The U.S. Supreme Court ruled on Thursday that Alabama could move forward with its execution of a man for the 1994 murders of three fast-food workers during a late-night robbery.
Alabama had planned to put Robert Melson, 46, to death by lethal injection on Thursday evening at its death chamber in Atmore. If the execution goes ahead, it will be the 13th this year in the United States and the second in Alabama in 2017.
U.S. Supreme Court Justice Clarence Thomas issued an order on Thursday temporarily blocking the execution after receiving an application by Melson's attorneys for a stay.
However, the high court later said the application was denied and the execution could move forward.
Lawyers for Melson had argued that a drug in the state's lethal injection mixture has been linked to troubled executions in Alabama, Arizona and Oklahoma, where inmates could be seen twisting on death chamber gurneys.
They said the drug, the sedative midazolam, does not render a person sufficiently unconscious for surgery and its use violated constitutional protections against cruel and unusual punishment.
Melson was convicted of murdering James Nathaniel Baker, 17, Darryl Collier, 23 and Tamika Collins, 18, during a robbery at a fried chicken fast-food restaurant in Gadsden, about 115 miles northwest of Montgomery.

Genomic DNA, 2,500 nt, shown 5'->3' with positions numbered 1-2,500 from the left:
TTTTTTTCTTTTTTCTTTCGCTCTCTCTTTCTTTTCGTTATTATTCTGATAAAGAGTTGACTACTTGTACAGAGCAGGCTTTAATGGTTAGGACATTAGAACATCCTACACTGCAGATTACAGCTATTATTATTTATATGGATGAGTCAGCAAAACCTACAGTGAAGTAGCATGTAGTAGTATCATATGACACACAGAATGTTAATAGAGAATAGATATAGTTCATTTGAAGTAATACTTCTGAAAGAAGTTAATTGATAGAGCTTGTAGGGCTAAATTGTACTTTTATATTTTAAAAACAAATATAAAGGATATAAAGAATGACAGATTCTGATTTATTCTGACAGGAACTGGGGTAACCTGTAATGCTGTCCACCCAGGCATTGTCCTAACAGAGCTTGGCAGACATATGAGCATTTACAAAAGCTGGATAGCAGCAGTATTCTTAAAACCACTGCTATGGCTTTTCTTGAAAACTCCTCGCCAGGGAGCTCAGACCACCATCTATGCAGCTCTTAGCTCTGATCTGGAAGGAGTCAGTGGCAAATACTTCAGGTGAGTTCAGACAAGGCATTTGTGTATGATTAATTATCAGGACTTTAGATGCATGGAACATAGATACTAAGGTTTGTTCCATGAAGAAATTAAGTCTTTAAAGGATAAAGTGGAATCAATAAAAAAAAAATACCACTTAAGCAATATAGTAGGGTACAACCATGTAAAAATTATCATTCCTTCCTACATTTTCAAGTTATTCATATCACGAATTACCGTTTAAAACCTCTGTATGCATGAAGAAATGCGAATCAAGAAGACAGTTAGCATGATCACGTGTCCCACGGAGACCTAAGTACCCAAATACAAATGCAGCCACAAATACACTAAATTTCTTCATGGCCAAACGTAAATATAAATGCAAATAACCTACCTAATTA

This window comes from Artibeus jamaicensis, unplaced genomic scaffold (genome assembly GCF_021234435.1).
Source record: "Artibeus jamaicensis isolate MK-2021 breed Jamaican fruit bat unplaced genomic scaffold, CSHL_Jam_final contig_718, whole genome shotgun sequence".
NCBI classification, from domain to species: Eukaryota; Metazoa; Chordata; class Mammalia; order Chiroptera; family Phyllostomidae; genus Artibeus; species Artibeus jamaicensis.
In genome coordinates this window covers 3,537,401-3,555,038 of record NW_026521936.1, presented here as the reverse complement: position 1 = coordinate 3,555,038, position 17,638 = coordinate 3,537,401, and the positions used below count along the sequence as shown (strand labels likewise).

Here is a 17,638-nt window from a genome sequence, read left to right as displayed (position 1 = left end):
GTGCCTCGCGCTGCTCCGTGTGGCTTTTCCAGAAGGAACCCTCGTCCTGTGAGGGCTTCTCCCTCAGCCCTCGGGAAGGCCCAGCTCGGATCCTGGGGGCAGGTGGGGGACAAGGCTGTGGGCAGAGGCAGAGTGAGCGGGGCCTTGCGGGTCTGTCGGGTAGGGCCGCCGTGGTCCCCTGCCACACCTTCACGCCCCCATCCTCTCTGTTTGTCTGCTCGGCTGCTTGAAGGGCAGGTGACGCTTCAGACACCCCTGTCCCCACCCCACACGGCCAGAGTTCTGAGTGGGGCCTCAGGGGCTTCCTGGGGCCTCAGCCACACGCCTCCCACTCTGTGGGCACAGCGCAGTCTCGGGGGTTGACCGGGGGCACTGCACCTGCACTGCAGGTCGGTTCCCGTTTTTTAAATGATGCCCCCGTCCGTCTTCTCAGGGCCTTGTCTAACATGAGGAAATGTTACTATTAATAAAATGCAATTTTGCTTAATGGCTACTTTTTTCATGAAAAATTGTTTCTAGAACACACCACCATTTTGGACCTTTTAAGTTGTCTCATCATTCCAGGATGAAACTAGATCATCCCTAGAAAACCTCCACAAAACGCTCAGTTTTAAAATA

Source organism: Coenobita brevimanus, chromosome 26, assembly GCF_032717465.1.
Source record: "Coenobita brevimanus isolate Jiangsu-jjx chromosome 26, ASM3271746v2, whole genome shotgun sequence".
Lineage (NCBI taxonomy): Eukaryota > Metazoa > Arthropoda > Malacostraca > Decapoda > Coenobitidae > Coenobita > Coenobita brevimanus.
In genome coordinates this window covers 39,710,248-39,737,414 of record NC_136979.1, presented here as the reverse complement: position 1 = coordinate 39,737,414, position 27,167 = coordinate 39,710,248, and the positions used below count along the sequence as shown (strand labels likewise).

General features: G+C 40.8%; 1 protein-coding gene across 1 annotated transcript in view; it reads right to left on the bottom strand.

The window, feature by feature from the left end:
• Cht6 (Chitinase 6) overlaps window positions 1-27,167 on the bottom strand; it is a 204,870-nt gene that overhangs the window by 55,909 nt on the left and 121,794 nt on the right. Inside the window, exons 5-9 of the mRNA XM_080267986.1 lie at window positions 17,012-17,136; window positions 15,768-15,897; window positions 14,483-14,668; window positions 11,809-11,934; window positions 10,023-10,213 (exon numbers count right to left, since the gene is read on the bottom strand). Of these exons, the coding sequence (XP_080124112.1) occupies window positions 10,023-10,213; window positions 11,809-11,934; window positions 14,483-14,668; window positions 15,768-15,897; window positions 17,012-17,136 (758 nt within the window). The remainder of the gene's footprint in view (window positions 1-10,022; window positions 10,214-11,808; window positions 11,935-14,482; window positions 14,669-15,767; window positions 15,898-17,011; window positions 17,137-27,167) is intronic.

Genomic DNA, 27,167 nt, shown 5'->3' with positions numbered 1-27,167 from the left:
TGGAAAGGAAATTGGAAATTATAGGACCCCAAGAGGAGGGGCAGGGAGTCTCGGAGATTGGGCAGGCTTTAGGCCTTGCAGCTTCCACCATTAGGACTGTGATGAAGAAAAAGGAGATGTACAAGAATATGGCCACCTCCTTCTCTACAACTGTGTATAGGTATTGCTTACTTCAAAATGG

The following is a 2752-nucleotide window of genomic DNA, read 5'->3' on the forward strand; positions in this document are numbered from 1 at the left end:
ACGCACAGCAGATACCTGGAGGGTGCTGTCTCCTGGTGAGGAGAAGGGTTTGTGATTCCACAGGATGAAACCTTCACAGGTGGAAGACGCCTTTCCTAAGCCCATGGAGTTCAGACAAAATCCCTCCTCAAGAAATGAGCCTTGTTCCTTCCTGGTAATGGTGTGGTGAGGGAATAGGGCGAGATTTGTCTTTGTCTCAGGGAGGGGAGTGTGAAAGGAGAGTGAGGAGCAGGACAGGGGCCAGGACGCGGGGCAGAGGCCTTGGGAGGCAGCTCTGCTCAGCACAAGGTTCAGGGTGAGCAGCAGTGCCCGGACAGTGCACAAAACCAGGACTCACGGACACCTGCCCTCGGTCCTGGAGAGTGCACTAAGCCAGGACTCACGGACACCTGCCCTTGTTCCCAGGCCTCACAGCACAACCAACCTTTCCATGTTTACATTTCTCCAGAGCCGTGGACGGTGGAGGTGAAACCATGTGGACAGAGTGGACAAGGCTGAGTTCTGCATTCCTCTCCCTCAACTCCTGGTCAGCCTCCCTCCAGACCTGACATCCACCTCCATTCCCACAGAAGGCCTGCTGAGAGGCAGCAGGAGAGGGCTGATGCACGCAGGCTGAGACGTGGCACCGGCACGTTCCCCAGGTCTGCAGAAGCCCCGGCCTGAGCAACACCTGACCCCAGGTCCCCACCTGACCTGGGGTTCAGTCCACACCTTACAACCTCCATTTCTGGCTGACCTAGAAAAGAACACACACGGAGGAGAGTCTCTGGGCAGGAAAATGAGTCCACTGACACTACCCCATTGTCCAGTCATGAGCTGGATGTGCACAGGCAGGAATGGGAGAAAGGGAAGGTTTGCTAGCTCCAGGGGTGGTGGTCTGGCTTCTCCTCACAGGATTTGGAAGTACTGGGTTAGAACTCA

As the restaurant was closing around midnight, Melson and another robber forced four employees to remove cash from the restaurant safe and then ordered them into a freezer, court summary documents said.
Melson fatally shot three of the workers while the fourth, Bryant Archer, was shot multiple times but survived, the documents said.
Archer identified one of the robbers as Cuhuatemoc Peraita, a former employee at the restaurant, but did not know the shooter, they said. Police later linked Melson to Peraita, who was 17 at the time of the killings and too young to be executed under U.S. law.
Peraita was sentenced to life without parole. While in prison, he killed another inmate and currently is on death row, according to court records.
(Reporting by David Beasley; Additional reporting by Alex Dobuzinskis in Los Angeles and Jon Herskovitz in Austin; Editing by Bill Trott and Jonathan Oatis)